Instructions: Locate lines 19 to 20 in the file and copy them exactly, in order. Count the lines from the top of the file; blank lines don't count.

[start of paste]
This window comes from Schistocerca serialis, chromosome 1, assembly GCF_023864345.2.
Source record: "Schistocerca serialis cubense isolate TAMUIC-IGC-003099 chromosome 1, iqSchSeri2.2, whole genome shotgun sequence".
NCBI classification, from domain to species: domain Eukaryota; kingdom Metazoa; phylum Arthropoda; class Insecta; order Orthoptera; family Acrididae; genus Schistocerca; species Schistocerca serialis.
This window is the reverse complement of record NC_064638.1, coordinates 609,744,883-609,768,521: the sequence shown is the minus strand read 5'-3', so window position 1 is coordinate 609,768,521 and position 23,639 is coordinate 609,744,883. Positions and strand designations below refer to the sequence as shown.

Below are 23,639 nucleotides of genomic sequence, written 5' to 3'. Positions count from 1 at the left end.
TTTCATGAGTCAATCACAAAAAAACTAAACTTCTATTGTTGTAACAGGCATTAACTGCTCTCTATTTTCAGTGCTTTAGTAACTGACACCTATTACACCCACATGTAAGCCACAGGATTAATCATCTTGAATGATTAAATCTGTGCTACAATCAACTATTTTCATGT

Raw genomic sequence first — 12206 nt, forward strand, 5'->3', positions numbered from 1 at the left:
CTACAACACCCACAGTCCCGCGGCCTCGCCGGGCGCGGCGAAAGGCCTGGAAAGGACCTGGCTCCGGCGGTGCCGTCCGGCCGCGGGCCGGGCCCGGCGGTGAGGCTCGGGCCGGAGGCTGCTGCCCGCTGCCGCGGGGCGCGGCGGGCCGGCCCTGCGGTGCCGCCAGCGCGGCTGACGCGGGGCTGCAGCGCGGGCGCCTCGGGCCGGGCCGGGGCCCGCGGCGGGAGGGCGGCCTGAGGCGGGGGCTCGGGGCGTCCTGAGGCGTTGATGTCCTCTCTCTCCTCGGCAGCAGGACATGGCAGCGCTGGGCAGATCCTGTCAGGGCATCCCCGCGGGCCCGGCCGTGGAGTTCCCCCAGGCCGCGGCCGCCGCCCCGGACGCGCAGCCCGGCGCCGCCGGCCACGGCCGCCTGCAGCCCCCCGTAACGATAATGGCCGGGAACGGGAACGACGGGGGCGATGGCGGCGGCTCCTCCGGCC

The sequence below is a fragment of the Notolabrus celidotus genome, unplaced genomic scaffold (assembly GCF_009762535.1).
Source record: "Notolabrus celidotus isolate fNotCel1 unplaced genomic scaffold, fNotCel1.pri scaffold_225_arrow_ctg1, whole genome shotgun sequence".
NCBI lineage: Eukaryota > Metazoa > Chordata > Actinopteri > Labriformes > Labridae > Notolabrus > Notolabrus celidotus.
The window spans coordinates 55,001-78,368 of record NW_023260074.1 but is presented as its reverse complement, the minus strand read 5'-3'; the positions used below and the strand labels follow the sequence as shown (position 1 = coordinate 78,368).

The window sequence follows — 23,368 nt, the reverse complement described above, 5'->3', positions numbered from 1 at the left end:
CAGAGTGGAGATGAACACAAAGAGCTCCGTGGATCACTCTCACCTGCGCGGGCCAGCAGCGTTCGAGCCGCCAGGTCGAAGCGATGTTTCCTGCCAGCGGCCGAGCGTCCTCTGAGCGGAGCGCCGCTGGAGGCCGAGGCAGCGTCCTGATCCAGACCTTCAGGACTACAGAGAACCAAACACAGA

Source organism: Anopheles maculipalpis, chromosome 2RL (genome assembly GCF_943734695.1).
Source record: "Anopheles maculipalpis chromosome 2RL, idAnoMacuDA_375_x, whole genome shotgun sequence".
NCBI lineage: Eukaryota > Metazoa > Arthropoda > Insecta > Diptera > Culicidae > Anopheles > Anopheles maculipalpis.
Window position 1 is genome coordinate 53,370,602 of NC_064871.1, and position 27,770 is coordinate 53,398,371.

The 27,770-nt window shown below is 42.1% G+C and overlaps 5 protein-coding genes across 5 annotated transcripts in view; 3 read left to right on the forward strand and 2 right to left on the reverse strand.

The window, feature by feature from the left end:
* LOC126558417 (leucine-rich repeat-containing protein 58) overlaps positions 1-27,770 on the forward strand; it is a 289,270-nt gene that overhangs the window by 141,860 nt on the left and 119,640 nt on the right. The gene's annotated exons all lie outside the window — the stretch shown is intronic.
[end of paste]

The 27,770-nt window shown below is 42.1% G+C and overlaps 5 protein-coding genes across 5 annotated transcripts in view; 3 read left to right on the forward strand and 2 right to left on the reverse strand.

The window, feature by feature from the left end: